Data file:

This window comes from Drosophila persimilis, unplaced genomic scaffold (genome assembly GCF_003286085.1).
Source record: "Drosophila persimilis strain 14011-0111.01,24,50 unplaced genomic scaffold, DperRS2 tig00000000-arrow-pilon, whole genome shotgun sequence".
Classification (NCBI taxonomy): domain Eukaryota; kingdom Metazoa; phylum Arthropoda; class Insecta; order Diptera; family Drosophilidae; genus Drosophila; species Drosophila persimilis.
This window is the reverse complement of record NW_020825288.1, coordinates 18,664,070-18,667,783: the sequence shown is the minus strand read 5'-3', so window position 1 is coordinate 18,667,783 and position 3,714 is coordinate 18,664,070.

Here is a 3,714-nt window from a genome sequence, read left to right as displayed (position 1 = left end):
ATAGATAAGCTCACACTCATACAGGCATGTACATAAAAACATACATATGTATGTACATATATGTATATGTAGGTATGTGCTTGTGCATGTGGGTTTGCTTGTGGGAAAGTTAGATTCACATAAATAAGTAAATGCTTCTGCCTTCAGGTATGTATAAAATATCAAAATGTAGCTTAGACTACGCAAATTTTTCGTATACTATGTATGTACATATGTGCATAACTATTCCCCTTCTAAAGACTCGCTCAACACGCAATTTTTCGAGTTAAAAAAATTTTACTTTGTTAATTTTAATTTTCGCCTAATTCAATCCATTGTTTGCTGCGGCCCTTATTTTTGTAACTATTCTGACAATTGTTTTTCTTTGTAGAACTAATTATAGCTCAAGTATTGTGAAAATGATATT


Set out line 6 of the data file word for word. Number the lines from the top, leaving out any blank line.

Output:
ATAGATAAGCTCACACTCATACAGGCATGTACATAAAAACATACATATGTATGTACATATATGTATATGTAGGTATGTGCTTGTGCATGTGGGTTTGCTTGTGGGAAAGTTAGATTCACATAAATAAGTAAATGCTTCTGCCTTCAGGTATGTATAAAATATCAAAATGTAGCTTAGACTACGCAAATTTTTCGTATACTATGTATGTACATATGTGCATAACTATTCCCCTTCTAAAGACTCGCTCAACACGCAATTTTTCGAGTTAAAAAAATTTTACTTTGTTAATTTTAATTTTCGCCTAATTCAATCCATTGTTTGCTGCGGCCCTTATTTTTGTAACTATTCTGACAATTGTTTTTCTTTGTAGAACTAATTATAGCTCAAGTATTGTGAAAATGATATT